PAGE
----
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Alesina, Alberto, and Eliana La Ferrara. 2014. “A Test for Racial Bias in Capital Punishment.” American Economic Review 104 (11): 3397-3433. Abstract

We propose a test of bias based upon patterns of judicial errors. We model the trial court as minimizing a weighted sum of type I and II errors. We define racial bias as a situation where the weight depends on defendant/victim race. If the court is unbiased, the error rate should be independent of the combination defendant/victim race. We test this prediction using an original dataset on all capital appeals in 1973-1995. We find that in the first and last stages of appeal the probability of error is 3 and 9 percentage points higher for minority defendants who killed white (versus minority) victims.

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Alesina, Alberto. 2013. “Regional Reckonings.” City Journal, 23, 1. Download article
Alesina, Alberto, and Veronique de Rugy. 2013. “Austerity:The Relative Effects of Tax Increases versus Spending Cuts”. Download paper
Mercatus Center Working Paper
Alesina, Alberto, George-Marios Angeletos, and Guido Cozzi. 2013. “Fairness and Redistribution: Reply.” American Economic Review 103 (1): 554-561. Abstract
This paper responds to the comment of Di Tella and Dubra (2013). We first clarify that the model of Alesina and Angeletos (2005) admits two distinct types of multiplicity: one that is at the core of their contribution, and a separate one that is at work in Di Tella and Dubra's example. We then proceed to show how Alesina and Angeletos's results are robust to alternative specifications of the voting mechanism.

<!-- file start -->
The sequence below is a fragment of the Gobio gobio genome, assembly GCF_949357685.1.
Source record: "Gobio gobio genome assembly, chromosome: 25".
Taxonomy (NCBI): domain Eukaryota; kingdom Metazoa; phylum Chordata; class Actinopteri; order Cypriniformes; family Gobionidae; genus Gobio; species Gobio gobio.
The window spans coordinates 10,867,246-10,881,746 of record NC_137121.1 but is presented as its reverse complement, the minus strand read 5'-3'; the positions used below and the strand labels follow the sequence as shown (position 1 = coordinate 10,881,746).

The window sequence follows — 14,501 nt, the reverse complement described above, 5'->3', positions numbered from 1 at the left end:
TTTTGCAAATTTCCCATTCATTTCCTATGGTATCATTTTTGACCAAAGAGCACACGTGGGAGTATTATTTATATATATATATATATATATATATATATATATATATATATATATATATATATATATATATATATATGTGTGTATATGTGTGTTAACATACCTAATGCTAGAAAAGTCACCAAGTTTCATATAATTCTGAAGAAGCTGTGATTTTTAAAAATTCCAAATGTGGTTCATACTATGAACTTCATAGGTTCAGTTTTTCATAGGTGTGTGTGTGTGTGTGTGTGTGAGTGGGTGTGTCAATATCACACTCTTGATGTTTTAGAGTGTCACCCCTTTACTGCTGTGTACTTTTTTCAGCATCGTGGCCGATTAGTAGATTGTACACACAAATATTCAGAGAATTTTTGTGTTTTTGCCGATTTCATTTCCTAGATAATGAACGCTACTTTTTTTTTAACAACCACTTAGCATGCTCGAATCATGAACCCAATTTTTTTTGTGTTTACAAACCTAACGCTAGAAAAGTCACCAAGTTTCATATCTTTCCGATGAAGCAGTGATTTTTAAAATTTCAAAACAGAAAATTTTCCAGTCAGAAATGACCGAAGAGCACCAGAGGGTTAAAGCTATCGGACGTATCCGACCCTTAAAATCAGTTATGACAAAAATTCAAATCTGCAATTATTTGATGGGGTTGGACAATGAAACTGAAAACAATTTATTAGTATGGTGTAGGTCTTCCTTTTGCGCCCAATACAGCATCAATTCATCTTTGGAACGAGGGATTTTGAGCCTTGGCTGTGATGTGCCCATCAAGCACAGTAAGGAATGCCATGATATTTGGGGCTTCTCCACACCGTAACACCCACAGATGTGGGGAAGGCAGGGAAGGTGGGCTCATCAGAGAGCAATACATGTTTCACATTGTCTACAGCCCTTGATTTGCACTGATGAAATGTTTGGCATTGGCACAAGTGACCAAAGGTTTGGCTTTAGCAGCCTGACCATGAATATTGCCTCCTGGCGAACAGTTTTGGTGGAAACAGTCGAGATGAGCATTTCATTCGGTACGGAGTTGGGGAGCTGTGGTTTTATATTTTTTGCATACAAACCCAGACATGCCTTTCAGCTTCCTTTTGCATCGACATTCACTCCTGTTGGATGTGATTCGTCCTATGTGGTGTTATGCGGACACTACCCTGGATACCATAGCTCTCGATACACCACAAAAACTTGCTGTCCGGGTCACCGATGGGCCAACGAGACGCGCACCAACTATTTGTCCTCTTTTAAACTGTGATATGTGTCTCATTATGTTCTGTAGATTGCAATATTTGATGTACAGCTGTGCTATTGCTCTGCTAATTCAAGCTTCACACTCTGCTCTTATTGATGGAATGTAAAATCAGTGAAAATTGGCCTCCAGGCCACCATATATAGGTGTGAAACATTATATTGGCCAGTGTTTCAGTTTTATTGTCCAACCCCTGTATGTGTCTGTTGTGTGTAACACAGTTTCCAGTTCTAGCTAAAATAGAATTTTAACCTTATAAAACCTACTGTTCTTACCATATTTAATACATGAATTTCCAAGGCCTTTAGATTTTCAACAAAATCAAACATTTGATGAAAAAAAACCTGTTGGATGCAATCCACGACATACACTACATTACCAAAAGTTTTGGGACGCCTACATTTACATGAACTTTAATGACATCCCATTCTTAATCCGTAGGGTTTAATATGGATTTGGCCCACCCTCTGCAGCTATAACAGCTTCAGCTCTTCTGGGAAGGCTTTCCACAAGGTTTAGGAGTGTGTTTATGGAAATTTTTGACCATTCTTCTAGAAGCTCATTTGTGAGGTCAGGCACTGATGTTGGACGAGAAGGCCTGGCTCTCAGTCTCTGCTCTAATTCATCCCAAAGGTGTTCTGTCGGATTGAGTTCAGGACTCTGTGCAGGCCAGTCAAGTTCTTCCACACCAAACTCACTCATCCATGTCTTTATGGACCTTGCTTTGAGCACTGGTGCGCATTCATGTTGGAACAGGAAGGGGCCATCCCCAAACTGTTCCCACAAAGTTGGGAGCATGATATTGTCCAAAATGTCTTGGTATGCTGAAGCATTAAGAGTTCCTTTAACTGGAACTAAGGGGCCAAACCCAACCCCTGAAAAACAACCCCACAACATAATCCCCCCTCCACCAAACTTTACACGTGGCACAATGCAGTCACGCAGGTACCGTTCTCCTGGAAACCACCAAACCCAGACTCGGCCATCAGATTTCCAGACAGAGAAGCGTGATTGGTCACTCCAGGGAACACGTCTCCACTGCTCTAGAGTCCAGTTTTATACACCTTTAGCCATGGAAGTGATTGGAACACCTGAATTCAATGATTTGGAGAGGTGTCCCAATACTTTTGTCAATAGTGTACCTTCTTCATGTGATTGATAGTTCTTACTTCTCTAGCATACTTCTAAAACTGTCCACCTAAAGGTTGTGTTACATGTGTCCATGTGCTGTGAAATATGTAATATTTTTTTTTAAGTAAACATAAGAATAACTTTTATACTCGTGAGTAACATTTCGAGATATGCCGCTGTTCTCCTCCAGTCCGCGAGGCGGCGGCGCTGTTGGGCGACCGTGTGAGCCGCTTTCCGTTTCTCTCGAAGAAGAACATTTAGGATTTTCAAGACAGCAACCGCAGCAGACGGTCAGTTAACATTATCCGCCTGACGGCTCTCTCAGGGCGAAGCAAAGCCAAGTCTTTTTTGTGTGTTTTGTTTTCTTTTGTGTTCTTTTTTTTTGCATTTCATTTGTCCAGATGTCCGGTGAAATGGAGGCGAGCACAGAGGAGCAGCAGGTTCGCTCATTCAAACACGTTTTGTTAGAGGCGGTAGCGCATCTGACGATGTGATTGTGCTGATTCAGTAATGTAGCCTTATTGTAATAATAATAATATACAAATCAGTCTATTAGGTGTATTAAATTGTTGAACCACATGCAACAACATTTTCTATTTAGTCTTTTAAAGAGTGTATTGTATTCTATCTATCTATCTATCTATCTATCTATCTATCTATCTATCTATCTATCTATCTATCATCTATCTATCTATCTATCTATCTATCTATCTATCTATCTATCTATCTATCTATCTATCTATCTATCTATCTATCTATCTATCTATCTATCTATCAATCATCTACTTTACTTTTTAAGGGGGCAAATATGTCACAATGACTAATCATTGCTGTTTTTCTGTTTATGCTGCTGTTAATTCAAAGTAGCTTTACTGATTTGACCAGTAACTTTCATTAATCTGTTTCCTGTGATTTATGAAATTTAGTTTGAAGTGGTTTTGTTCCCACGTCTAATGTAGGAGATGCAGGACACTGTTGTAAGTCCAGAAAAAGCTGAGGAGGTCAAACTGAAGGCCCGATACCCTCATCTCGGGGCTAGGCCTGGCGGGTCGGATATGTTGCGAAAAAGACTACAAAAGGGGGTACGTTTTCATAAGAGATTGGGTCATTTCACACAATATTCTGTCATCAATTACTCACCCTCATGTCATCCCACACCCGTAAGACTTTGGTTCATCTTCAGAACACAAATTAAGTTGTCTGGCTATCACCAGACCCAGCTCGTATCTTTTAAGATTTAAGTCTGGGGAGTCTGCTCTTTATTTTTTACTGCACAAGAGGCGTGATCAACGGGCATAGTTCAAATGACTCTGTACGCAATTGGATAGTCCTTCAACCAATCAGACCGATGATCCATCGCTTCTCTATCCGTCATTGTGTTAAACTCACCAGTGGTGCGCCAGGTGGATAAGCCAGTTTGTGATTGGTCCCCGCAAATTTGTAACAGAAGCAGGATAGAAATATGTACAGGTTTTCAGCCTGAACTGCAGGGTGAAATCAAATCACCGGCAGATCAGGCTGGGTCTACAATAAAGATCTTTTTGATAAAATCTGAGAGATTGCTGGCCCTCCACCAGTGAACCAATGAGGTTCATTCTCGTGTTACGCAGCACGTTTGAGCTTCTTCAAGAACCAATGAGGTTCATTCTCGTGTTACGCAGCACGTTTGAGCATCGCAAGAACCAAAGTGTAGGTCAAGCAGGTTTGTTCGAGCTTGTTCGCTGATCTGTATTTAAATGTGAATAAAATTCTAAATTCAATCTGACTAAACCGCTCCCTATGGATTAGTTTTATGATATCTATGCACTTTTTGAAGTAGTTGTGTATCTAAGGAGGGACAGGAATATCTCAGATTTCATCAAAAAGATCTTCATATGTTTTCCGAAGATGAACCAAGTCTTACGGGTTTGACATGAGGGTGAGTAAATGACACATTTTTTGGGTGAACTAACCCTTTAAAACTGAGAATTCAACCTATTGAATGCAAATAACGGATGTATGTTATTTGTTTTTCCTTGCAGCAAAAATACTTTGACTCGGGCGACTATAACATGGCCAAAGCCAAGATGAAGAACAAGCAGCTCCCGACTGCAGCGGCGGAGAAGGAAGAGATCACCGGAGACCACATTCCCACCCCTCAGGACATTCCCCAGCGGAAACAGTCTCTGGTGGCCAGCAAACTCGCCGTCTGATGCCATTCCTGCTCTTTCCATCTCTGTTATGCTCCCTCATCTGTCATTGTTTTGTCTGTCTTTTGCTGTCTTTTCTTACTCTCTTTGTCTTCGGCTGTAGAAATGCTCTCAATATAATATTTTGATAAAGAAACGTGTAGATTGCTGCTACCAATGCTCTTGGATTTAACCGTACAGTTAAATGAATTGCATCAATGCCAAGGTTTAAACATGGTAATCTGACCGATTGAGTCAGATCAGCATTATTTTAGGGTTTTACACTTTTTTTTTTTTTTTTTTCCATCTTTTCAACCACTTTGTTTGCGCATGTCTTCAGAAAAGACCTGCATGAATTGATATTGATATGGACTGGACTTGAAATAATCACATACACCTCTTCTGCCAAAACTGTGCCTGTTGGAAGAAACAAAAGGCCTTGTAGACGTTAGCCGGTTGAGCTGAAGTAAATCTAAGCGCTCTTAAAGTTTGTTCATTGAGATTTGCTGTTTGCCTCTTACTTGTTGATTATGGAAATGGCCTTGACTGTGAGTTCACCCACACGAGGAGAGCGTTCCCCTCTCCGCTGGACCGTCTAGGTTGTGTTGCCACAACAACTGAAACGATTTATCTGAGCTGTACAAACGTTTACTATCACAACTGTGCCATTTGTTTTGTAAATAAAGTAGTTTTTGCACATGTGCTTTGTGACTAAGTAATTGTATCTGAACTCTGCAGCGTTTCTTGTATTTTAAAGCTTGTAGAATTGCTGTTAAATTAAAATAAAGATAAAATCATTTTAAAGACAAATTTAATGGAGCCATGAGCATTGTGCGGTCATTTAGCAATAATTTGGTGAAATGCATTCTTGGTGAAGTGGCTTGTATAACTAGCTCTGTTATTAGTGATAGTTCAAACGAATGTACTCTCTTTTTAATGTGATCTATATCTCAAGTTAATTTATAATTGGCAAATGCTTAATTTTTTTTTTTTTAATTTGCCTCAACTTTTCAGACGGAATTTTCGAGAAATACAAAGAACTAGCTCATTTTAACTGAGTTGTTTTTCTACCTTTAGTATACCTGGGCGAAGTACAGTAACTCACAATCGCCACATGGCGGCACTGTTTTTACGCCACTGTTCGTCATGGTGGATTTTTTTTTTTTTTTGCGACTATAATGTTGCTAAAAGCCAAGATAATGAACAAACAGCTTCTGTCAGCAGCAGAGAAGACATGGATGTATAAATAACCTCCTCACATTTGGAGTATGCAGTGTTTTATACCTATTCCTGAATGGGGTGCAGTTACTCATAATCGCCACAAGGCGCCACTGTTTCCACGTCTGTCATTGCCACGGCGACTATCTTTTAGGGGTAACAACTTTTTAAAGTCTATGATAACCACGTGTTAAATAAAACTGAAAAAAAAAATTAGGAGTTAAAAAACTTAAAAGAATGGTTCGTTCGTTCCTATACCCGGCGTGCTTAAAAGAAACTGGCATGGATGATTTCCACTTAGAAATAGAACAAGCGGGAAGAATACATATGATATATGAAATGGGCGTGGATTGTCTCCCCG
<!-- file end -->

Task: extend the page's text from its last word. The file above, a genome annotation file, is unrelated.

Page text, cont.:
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Alesina, Alberto, Francesca Lotti, and Paolo Emilio Mistrulli. 2013. “Do Women Pay More for Credit? Evidence from Italy.” Journal of the European Economic Association 11 (s1): 45-66. Download article Abstract
By using a unique and large data set on loan contracts between banks and microfirms, we find robust evidence that women in Italy pay more for credit than men, although we do not find any evidence that women borrowers are riskier than men. The male/female differential remains even after controlling for a large number of characteristics of the type of business, the borrower, and the structure of the credit market. The result is not driven by lack of credit history, nor by women using a different type of bank than men, since the same bank charges different rates to male and female borrowers.
Alesina, Alberto, and Silvia Ardagna. 2013. “The Design of Fiscal Adjustments.” Tax Policy and the Economy 27: 19-68.